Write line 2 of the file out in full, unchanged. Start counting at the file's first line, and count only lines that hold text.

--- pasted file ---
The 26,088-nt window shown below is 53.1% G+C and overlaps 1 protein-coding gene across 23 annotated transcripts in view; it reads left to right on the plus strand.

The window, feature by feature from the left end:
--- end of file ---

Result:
The window, feature by feature from the left end: